Tornado in Brooklyn
As some of you are aware, a couple of Tornados ripped through parts of New York City on Thursday evening. Specifically, the storm hit the tip of Staten Island, then scythed through Brooklyn and Queens, shearing trees like they were toothpicks.
What you may not know is that my neighborhood, Park Slope, Brooklyn, was one of the hardest hit. I was out doing some errands…picking up laundry, grocery shopping… progressing from one store to another further away when the storm approached. It was really eerie – like a movie scene when some evil force is coming. The sky was constantly electric – not just a bolt of lightning followed by thunder, but constant smaller bolts, one after another, high in the sky. I started jogging with my bags of laundry and groceries (even though it is seriously not cool to run to get out of rain. I didn’t care). As I got close to the corner where the grocery store is located, I noticed the sky had turned a weird green color. I’d read about how tornado clouds can look that way so I picked up my pace. Just across from the store the storm hit and I was drenched in seconds. I raced the final 20 feet into the store and turned to look back and it had turned black out there. The wind and rain were unlike any I’d ever seen. Within moments trees were down, blocking the streets, store signs and garbage cans were blown away. A store across the street from the grocery had it’s plate glass windows blown in.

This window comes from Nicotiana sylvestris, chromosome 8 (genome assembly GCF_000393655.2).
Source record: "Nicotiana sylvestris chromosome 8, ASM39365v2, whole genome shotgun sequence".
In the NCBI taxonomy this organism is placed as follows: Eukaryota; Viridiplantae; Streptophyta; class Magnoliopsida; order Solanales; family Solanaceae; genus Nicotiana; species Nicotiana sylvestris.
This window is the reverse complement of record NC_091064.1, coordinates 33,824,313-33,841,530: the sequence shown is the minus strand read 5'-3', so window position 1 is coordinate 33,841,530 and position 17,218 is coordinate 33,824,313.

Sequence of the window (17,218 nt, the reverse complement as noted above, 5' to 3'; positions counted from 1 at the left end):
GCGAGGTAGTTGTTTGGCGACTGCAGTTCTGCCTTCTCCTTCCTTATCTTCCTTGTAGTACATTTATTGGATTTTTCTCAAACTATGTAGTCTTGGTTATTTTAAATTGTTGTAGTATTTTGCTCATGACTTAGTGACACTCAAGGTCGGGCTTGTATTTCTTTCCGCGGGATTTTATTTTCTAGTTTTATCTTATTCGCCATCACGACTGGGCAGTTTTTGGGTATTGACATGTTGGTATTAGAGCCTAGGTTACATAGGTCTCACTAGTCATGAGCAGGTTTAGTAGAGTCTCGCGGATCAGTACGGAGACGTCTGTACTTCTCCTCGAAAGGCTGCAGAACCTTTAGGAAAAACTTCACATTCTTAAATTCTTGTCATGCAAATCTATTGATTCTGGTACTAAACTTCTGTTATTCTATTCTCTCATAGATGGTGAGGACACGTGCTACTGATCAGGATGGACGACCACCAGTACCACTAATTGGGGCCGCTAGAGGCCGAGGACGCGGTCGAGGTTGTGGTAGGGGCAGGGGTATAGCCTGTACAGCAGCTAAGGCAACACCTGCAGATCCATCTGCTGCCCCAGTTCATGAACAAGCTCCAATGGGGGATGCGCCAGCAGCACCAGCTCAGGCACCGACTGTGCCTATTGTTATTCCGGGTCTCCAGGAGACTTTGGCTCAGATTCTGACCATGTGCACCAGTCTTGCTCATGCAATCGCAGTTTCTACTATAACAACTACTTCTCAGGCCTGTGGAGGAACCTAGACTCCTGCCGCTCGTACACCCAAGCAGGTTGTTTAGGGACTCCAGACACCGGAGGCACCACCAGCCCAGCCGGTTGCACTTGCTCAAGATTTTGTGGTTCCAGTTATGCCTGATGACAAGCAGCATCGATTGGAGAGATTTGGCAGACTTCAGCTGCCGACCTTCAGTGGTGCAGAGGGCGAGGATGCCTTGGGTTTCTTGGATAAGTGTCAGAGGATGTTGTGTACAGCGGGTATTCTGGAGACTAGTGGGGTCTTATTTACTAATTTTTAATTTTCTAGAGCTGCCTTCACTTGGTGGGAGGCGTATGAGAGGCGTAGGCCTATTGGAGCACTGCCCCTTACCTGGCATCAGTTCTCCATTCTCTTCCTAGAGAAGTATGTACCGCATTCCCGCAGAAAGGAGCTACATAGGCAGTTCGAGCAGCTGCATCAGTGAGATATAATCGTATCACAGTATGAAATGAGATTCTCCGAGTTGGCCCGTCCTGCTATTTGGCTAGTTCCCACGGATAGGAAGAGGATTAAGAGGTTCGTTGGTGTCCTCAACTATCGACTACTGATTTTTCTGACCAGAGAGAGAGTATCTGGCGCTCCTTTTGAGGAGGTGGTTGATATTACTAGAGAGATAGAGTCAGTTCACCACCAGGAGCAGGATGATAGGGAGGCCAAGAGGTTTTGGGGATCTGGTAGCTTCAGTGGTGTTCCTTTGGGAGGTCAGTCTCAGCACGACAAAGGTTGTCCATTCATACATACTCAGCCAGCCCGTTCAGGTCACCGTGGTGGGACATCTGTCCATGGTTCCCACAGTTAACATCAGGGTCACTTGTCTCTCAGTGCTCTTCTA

A minute later it was virtually over. It was still raining a little, but almost nothing. It was amazing to me how quickly people started moving tree branches and even whole trees, if possible, out of the streets. I helped replace garbage cans and bags as I made my way home.
Thank heaven for cell phones. I called my wife, Jean, to let her know I was OK and make sure she was. She, as everyone did, had her own story to tell of what happened back at the apartment, but the big news was our beloved old Summac tree in the back yard was gone.
This is a picture of our backyard – or what’s left of it.
This is a white oak I had planted in Prospect Park back in 1986. Hopefully they can just trim it without having to remove it.
And this is, sadly, a common sight through out Brooklyn and Queens. In this case a rare American Elm in Prospect Park. Probably 80-100 years old.
Still, over all, amazing that two, count ’em, two tornados can touch down in a major metropolitan city at rush hour and “only” one person was killed. Clearly that is a tragedy, but it could so easily been a whole lot worse.
So – OK. I’ve seen my tornado up close and personal. I don’t need to see anymore. Thank you very much.